During last week’s educational meeting on medical marijuana, two attendees pressed officials with Nevada Natural Medicines for details on the cultivation facility scheduled to begin operations early next year.
The meeting drew more than two dozen residents to the Artesia Clubhouse.
The two men, a former Los Angeles county judge and a northern California police officer, had concerns about security and oversight of the medical pot cultivation facility approved for 6041 S. Hafen Ranch Road.
Jim Ballew, the former judge, said he thought the meeting was very informative.
“My question was, what controls if any, are they putting on the medical profession as to how they’re going to determine whether a person qualifies for a marijuana card,” he said. “They indicated that there were some state laws in place that would apply to the doctors or people prescribing it and I think that’s very important.”
Ballew said he still had a few reservations about medical marijuana being available to patients, due to his years of dealing with drug users and abusers.
“I am nervous about drugs only because of my years of experience in dealing with young people and the effect that it had on them,” he said. “Other than that, I really don’t know what the heck to say anymore.”
Though Ballew has seen the aftermath of drug abuse while presiding over cases, he admitted the medical component is tough to argue against.
“They made a correct state statement with respect to marijuana having a very strong value as for medical needs,” he said. “I know from personal experience from friends who suffered from cancer and toward the end, marijuana was the only thing that kept them functioning so to speak. It was effective, but outside of that, I still have some concerns that no matter how rigid you control something, somebody always manages to slide under the fence so to speak.”
Lonny Bubak, the retired police officer, said he never thought that marijuana would become a legitimate industry anywhere in the United States.
“In the beginning of my career I didn’t think that it would, but it has certainly morphed into that,” he said. “I’m familiar with some of the benefits to medical marijuana, but my concern is with the kids. What is the industry going to do about education, because I just hear everybody putting out the positive benefits of marijuana? From there, I don’t hear any negative things about it. I remember when I was a kid, the commercial that was on television was with the frying pan and the fried eggs with the man saying this is your brain on drugs.”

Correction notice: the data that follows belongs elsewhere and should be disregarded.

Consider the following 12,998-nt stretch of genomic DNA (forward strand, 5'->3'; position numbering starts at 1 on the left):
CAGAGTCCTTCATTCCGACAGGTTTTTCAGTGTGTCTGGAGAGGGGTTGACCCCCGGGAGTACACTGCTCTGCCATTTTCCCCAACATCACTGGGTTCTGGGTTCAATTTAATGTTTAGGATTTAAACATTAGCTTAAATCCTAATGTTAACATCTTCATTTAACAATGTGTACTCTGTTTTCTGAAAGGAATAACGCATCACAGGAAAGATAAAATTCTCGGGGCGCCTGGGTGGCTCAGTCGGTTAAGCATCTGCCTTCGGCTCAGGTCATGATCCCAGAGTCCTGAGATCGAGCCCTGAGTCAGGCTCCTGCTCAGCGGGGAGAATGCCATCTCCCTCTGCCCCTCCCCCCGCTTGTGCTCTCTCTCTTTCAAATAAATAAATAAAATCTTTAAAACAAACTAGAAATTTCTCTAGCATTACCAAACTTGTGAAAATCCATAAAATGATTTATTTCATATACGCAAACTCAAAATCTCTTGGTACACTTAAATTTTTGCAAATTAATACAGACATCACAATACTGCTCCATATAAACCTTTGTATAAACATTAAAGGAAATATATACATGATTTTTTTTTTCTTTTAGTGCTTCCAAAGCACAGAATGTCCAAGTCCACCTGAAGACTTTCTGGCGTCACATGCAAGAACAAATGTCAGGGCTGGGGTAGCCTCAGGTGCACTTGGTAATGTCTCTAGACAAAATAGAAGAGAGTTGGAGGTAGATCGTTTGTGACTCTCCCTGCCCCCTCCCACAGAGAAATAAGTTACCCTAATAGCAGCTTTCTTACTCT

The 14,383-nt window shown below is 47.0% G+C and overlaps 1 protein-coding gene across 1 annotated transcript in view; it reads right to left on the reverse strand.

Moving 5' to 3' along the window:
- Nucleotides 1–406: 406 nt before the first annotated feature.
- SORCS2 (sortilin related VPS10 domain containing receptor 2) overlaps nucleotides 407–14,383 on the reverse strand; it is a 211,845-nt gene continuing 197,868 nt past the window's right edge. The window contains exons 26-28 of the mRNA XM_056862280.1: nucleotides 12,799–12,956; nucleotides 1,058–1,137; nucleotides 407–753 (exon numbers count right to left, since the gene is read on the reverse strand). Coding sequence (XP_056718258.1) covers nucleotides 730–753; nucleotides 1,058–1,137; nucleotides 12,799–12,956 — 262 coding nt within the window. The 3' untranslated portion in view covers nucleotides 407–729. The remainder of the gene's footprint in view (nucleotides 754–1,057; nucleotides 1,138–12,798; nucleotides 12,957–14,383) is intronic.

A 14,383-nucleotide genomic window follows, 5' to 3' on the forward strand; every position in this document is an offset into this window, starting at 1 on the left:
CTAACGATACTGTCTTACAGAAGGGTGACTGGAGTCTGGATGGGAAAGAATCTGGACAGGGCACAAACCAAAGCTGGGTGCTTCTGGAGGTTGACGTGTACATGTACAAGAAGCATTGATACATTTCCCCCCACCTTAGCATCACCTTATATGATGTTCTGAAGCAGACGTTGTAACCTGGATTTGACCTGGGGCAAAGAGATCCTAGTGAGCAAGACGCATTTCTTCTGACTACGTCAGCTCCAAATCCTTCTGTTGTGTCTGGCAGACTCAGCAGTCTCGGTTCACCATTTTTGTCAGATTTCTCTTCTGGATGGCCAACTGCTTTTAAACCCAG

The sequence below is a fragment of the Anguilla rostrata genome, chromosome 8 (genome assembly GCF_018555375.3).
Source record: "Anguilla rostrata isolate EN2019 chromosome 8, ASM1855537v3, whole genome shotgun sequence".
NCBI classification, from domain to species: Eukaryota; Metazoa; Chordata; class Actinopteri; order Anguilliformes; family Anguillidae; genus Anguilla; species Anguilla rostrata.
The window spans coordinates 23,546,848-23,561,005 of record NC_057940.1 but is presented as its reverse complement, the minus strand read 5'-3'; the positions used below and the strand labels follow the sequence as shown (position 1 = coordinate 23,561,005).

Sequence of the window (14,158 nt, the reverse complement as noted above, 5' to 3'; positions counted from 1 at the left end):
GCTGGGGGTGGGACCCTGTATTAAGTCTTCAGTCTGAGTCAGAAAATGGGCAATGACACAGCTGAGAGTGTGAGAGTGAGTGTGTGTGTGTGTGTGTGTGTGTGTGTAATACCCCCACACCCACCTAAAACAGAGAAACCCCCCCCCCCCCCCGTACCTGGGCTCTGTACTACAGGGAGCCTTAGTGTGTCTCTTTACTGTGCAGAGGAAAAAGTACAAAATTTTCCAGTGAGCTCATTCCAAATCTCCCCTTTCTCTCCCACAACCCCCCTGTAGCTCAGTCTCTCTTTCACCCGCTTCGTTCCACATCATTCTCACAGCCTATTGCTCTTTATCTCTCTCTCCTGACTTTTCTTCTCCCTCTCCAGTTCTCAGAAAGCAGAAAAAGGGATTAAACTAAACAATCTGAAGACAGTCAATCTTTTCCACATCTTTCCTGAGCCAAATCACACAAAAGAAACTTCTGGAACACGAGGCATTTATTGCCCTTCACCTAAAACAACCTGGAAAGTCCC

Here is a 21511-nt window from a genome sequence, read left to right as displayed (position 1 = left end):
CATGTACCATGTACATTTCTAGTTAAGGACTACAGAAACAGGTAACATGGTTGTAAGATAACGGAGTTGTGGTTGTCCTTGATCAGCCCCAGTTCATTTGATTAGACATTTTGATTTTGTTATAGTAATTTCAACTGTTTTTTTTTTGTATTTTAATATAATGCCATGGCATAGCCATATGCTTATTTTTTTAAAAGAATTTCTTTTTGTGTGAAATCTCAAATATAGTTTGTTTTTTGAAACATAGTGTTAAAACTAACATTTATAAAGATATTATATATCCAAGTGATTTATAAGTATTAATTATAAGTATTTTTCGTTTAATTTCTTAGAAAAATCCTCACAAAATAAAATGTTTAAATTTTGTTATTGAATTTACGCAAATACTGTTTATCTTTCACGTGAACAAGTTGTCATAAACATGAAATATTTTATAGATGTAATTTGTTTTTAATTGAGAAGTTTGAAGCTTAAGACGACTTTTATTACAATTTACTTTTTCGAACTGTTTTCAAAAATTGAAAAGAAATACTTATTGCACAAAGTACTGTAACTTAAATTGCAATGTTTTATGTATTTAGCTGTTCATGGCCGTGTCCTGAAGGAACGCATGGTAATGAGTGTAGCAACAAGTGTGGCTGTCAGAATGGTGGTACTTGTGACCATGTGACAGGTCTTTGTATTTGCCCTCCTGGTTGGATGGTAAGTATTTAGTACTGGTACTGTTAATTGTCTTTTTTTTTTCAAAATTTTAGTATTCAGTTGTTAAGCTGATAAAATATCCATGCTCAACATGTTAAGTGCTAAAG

Faced with clinical evidence regarding the medical value of marijuana, Bubak said he still believes it’s a so-called gateway drug.
“That’s my problem with it,” he said. “With this message that we are sending, how many kids are we going to have that are going to turn to marijuana use because they think that it’s good. I think these people are capitalists and they want to make a buck because that’s their primary thing. Personally I don’t think any of them could give a damn about my kid, your kid or anybody’s kid. The primary thing is making a buck.”
Ballew, meanwhile, said he believes when the word ‘medical’ is attached to the word ‘marijuana,’ it takes the edge off the issue for some individuals.
“It kind of softens the meaning to some people,” he said. “I candidly have to say that there are a lot of people, especially the older generation, who are more inclined to be a little more liberal about the commercial application of it. By it being made legal, and as a former judge, I of course would protect their legal rights whether I liked it or not. That’s the responsibility of a judicial officer.”
Bubak also shared that concern, while also saying he would not have a problem with a cultivation facility just a few miles from his home.
“I’m not too worried about it because I don’t think anybody will be coming here with machine guns and robbing the place. I just don’t think that’s going to happen. I’m more worried about what we’re going to do to our youth. I thought it was a decent presentation for the agenda that they are trying to accomplish here.”
Contact reporter Selwyn Harris at firstname.lastname@example.org. On Twitter: @sharrispvt